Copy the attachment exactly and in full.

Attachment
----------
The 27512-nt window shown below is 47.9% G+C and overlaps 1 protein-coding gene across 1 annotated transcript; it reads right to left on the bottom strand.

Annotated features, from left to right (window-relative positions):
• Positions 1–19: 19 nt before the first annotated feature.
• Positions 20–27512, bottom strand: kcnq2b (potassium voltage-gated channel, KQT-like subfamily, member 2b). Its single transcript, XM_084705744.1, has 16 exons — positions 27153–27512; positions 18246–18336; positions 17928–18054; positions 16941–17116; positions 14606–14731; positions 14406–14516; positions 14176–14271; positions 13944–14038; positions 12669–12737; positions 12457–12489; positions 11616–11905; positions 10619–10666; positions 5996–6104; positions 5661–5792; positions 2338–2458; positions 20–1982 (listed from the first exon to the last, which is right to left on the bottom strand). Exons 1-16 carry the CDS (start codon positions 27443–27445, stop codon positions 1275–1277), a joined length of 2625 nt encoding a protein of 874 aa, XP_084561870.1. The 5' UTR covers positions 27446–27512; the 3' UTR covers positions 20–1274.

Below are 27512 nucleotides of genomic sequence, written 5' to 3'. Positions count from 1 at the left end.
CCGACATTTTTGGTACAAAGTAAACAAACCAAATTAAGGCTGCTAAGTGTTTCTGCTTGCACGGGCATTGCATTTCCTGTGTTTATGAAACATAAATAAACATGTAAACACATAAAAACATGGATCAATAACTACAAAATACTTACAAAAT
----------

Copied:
The 27512-nt window shown below is 47.9% G+C and overlaps 1 protein-coding gene across 1 annotated transcript; it reads right to left on the bottom strand.

Annotated features, from left to right (window-relative positions):
• Positions 1–19: 19 nt before the first annotated feature.
• Positions 20–27512, bottom strand: kcnq2b (potassium voltage-gated channel, KQT-like subfamily, member 2b). Its single transcript, XM_084705744.1, has 16 exons — positions 27153–27512; positions 18246–18336; positions 17928–18054; positions 16941–17116; positions 14606–14731; positions 14406–14516; positions 14176–14271; positions 13944–14038; positions 12669–12737; positions 12457–12489; positions 11616–11905; positions 10619–10666; positions 5996–6104; positions 5661–5792; positions 2338–2458; positions 20–1982 (listed from the first exon to the last, which is right to left on the bottom strand). Exons 1-16 carry the CDS (start codon positions 27443–27445, stop codon positions 1275–1277), a joined length of 2625 nt encoding a protein of 874 aa, XP_084561870.1. The 5' UTR covers positions 27446–27512; the 3' UTR covers positions 20–1274.

Below are 27512 nucleotides of genomic sequence, written 5' to 3'. Positions count from 1 at the left end.
CCGACATTTTTGGTACAAAGTAAACAAACCAAATTAAGGCTGCTAAGTGTTTCTGCTTGCACGGGCATTGCATTTCCTGTGTTTATGAAACATAAATAAACATGTAAACACATAAAAACATGGATCAATAACTACAAAATACTTACAAAAT